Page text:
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Reflections from the Uniting for Peace Youth Festival

"I think the entire festival role modeled the spirit of a peaceful and united global family. Everyone went away with their hearts filled with hope that those around them consider them friends."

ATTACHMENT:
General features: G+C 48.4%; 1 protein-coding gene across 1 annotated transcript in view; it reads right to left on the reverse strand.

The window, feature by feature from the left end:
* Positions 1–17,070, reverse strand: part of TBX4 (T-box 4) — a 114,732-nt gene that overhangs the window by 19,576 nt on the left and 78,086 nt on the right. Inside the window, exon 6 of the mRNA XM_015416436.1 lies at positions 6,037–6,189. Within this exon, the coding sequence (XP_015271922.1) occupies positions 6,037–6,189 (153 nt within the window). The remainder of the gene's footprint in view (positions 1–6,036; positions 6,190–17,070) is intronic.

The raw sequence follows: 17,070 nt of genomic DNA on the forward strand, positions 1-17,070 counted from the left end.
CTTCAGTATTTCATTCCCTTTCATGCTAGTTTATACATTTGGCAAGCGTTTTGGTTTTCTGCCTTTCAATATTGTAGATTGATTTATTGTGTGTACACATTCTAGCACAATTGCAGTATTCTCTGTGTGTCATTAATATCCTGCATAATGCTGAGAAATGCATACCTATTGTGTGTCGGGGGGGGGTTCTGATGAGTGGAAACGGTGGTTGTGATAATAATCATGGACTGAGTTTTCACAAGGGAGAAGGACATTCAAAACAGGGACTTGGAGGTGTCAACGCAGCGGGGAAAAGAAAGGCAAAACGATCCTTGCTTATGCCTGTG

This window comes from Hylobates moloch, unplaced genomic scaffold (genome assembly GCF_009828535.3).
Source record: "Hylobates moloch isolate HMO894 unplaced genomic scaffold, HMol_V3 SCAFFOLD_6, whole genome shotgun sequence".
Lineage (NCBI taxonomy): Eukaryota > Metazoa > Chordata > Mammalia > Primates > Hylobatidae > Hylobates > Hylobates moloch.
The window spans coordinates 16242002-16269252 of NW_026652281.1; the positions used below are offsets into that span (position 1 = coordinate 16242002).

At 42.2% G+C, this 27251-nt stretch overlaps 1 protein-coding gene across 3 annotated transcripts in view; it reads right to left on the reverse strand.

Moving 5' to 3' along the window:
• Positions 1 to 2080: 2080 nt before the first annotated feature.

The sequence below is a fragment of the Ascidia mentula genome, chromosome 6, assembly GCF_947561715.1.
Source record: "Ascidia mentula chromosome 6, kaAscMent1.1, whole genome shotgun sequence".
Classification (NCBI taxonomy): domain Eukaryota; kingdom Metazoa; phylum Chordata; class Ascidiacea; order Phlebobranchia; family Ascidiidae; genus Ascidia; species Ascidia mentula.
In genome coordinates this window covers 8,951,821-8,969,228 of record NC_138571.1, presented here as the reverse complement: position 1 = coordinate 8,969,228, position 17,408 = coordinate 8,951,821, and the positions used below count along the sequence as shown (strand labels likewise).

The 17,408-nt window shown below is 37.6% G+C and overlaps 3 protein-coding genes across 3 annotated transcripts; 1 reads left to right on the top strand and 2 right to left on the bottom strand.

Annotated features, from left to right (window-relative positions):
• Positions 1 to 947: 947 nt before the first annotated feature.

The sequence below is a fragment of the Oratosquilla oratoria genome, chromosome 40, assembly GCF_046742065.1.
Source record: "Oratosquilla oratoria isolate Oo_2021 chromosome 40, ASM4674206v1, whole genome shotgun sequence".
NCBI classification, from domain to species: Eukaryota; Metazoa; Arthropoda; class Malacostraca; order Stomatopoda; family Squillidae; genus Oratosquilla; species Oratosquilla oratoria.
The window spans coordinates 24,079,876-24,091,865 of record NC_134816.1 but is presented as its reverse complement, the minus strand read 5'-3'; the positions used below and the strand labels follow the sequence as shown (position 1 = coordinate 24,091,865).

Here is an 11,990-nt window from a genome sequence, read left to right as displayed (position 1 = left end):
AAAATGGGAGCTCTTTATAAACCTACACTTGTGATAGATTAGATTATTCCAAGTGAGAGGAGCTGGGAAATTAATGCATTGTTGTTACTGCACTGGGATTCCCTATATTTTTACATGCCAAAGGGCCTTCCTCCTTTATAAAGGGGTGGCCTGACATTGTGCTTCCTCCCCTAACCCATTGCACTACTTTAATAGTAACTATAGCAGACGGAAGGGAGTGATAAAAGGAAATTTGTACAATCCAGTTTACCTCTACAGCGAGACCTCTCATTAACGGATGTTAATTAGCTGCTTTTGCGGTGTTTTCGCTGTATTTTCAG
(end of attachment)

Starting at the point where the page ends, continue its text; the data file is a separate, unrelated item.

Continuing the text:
Last Friday we posted a blog about the Uniting for Peace Youth Festival, which took place at the Mahindra United Work College in Pune, India (MUWCI) from November 27th - 29th. At the festival, several PFP sessions were offered by some of our trainers and our facilitators: Aditya Vaishampayan, Abha Jeurkar, Javeed Ansari, Ishita Dharap and Nisha Sharma. Yesterday we were able to catch-up with Aditya, who was kind enough to participate in an interview both before and after the festival. Below is a short Q & A, where Aditya shares some of his reflections on the event. PFP: Tell us about the demographics of the event. Was the turnout good? The turnout was great: about 140 people of mixed genders from over 70 countries came. Approximately 80 students were from the MUWCI, and 60 were from other places, such as Afghanistan and Sri Lanka. There was a lot of story sharing, and this was very powerful. Everyone was moved by it. The host MUWCI students had prepared stories, and there also an open slot for others to tell their stories. We heard tales of conflicts from Israel and Palestine, Vietnam, Turkey, Venezuela and Sierra Leone. In the session that I participated in, we heard stories around the Berlin wall, the Nazi regime and the everyday struggles of the youth in Afghanistan. PFP: Tell us about the PFP sessions. Were they well-received? We offered 5 sessions of 2.5 hours each. All of them were well received, and each one progressed with the other PFP events. The first session was about the play experience and core values. The following sessions progressed into providing an understanding PFP and its application in three domains, namely: social exclusion, youth leadership and education. Finally all of it was brought together by the last session which focused on how to design a PFP program and take it back home. I was one of the leading co-facilitators for the core values session, the PFP in education session and the session on designing a PFP program. I felt that it was really well received. There were people who knew exactly where they could apply PFP, and there were also people who didn’t. Those who had an audience in mind and asked a lot of questions got a lot out of the sessions. Those who didn’t simply enjoyed the play and the laughter, despite the struggle to envision the practical usages of these sessions. PFP: What were participants saying about the festival? Was it a positive atmosphere? The atmosphere was absolutely positive. People were excited to meet others from all over the world. There were stories shared: empathy and listening were exercised by all. People also enjoyed the power of the Non-Violent Communication sessions and got insights into the needs of others and the nature of fulfillment. Many felt that the 7 young adults from Afghanistan were one of the highlights of the festival. These participants were highly energetic and outspoken: they shared their stories with many people and on many platforms. I think everyone at the conference went home convinced that the youth and the civilians of Afghanistan want nothing but peace and are tired of violence. They also sang a beautiful song at the end: ‘Give us a piece of peace and give us a piece of love.’ I should also add that the participants were divided into ‘home groups’ of 5-6 members. At the end of the day, the home group would meet and discuss the day. Those moments were really cherished. PFP: Was this different from any kind of festival you had attended previously? I have never attended a peace festival before and was uncertain about what it would do to add to world peace. I think the entire festival role modeled the spirit of a peaceful and united global family. Everyone went away with their hearts filled with hope that those around them consider them friends. I feel that it achieved its objective of showing the possibility for global peace - it was an unforgettable experience. The festival was different from many peace summits/conferences because here the focus was the individual. Each individual learnt something about their own needs, the needs of others, how to handle them and how to co-exist.   To read the previous blog, click here.